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A podcast about the different people, technologies, and organizations that are coming together to remove carbon dioxide from the atmosphere and reverse climate change. We also talk about blockchains.
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#71 Creating Carbon Beneficial Fashion Through Fibersheds—with Becky Porlier of the Upper Canada Fibreshed

April 23, 2019

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Mass-produced clothing generates 37 tons of CO2 for every ton of fast fashion, making it the second dirtiest industry in the world. But there is a better way. A way to produce clothes locally with natural fibers grown in regenerative ways. A way that is at least carbon neutral, if not carbon beneficial. And that method of hyperlocal textile manufacturing is facilitated by fibersheds.

Becky Porlier is the cofounder of the Upper Canada Fibreshed, a nonprofit dedicated to building a regional fiber system centered around local fibers, local dyes and local labor. An affiliate of the international Fibershed network, Becky and her team seek to nourish bioregional textile communities of producers and consumers who value soil health, sustainable agriculture, and the health of the biosphere. 

Today, Becky joins Ross, Christophe and guest host Lorraine Smith to explain the fundamentals of a fibershed, discussing how they serve as a climate solution. She shares her approach to engaging farmers and shepherds and describes how big brands might get involved in the fibershed movement. Becky also offers insight around the negative aspects of fast fashion in terms of poor working conditions and environmental destruction. Listen in to understand how consumer demand could affect change in the fashion industry and learn how you can be a part of the fibershed community!

Resources

Upper Canada Fibreshed

Lorraine Smith's website

Living Soils Symposium

Regeneration Canada

The Montreal Protocol

Alice Waters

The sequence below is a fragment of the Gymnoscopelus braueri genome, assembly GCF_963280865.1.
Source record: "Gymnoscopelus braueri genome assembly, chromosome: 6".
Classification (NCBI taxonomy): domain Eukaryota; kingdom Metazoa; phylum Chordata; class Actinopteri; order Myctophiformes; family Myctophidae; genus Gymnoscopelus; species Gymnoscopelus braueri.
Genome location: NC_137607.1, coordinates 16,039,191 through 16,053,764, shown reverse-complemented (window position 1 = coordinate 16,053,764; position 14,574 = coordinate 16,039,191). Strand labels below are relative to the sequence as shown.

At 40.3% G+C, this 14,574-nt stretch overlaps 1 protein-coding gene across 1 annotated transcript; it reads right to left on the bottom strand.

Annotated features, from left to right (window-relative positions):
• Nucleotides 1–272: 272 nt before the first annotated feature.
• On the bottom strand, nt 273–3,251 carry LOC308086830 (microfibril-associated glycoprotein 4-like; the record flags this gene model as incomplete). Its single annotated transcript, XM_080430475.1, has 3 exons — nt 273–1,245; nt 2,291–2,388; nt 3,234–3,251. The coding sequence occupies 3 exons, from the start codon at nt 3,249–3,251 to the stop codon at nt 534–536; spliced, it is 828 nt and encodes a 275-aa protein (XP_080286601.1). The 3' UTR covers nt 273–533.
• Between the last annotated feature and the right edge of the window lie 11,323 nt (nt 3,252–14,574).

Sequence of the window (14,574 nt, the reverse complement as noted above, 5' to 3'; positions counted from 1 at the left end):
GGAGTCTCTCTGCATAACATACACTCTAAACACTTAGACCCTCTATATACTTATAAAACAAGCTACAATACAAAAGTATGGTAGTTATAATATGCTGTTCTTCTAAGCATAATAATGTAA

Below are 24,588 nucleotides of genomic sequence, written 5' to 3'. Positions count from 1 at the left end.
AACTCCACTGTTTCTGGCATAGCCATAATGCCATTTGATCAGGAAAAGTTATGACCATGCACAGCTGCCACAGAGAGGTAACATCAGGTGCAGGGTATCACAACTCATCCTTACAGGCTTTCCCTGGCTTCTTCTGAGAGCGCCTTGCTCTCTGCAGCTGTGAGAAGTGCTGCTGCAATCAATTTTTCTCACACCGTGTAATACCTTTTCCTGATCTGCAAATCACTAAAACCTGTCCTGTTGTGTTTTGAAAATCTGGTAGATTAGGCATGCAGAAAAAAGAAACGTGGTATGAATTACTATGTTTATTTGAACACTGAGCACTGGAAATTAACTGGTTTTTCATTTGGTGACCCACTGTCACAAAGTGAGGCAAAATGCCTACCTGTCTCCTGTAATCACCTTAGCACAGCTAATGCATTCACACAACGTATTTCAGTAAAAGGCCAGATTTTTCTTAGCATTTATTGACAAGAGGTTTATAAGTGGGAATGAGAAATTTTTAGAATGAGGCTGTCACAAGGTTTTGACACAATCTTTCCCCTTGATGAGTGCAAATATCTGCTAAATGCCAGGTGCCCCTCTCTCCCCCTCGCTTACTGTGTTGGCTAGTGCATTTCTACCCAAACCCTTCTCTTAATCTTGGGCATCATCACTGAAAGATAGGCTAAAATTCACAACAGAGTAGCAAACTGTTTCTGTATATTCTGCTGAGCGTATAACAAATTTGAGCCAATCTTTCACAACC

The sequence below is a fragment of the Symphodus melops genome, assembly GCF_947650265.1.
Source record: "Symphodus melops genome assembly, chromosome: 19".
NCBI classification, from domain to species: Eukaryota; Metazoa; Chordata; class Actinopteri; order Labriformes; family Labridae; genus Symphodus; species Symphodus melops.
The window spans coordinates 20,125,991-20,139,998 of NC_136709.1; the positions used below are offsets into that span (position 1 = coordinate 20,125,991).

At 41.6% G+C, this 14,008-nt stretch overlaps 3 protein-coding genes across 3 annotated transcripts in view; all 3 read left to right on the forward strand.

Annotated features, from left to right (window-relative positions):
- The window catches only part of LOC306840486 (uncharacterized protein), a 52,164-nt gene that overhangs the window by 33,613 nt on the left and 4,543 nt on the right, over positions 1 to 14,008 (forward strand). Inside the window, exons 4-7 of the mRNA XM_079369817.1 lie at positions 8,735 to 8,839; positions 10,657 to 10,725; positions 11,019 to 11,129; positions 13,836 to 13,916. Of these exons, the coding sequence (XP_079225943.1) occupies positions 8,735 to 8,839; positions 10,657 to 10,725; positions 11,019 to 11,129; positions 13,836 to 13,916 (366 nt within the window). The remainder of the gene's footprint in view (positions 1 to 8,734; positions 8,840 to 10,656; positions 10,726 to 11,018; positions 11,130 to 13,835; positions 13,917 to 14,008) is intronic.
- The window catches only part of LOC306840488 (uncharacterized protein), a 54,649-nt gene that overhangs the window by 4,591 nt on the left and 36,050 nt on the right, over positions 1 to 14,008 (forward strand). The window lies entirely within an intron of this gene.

Rebecca Burgess’ Blog

Fibershed

Peggy Sue Collection

Kevin Carson

Jacquard Loom

The Rana Plaza Disaster

Michelle Holliday

Carbon Removal Newsroom

Review RCC on iTunes

Connect with Ross & Christophe 

Nori

Nori on Facebook

Nori on Twitter

Nori on Medium

Nori on YouTube

Nori on GitHub

Email [email protected]

Nori White Paper

Subscribe on iTunes

Key Takeaways 

[2:03] How Montreal is a leader in the climate solutions space

[5:02] Becky’s path to reversing climate change

  • Outdoor kid with environmental leanings
  • Interest in food sovereignty during master’s studies
  • Inspired by Alice Waters+ Rebecca Burgess

[6:40] The fundamentals of a fibershed

  • Geography (way to think about resource base)
  • Labor, materials + skills necessary for clothing/textiles 

[7:48] How fibersheds serve as climate solutions

  • Fast fashion = highly intensive carbon footprint (37 tons of CO2per ton)
  • Fibershed garments either carbon neutral or carbon beneficial 

[11:17] Becky’s approach to engaging farmers and shepherds

  • Focus on reconnecting dislocated community
  • Frame as improving soil vs. carbon farming

[12:48] How to get big brands involved in the fibershed movement

[16:39] How regional systems would impact uniformity

  • Natural dyes available vary by region (e.g.: plants, tree bark)
  • Distinct differences among hyper-regionalized clothing 

[22:08] What makes fibersheds incredible carbon sinks

  • Leverage processes that enhance soil
  • Produced with renewable resources
  • Textiles have multiple uses, go beyond clothing

[26:41] The parallels between technology and textiles

  • Root of both words = weaving things together
  • Jacquard weavingcreates patterns with binary system

[30:04] What fibersheds can learn from other industries

  • Make systems more efficient
  • Update supply chain 

[31:29] The negative aspects of fast fashion

[35:52] The fastest way to facilitate change in the fashion industry

  • Starts with consumer demand
  • Conscious of where clothes grown and sewn

[37:26] How did natural fiber lose in the marketplace

  • Petroleum-based materials cheaper

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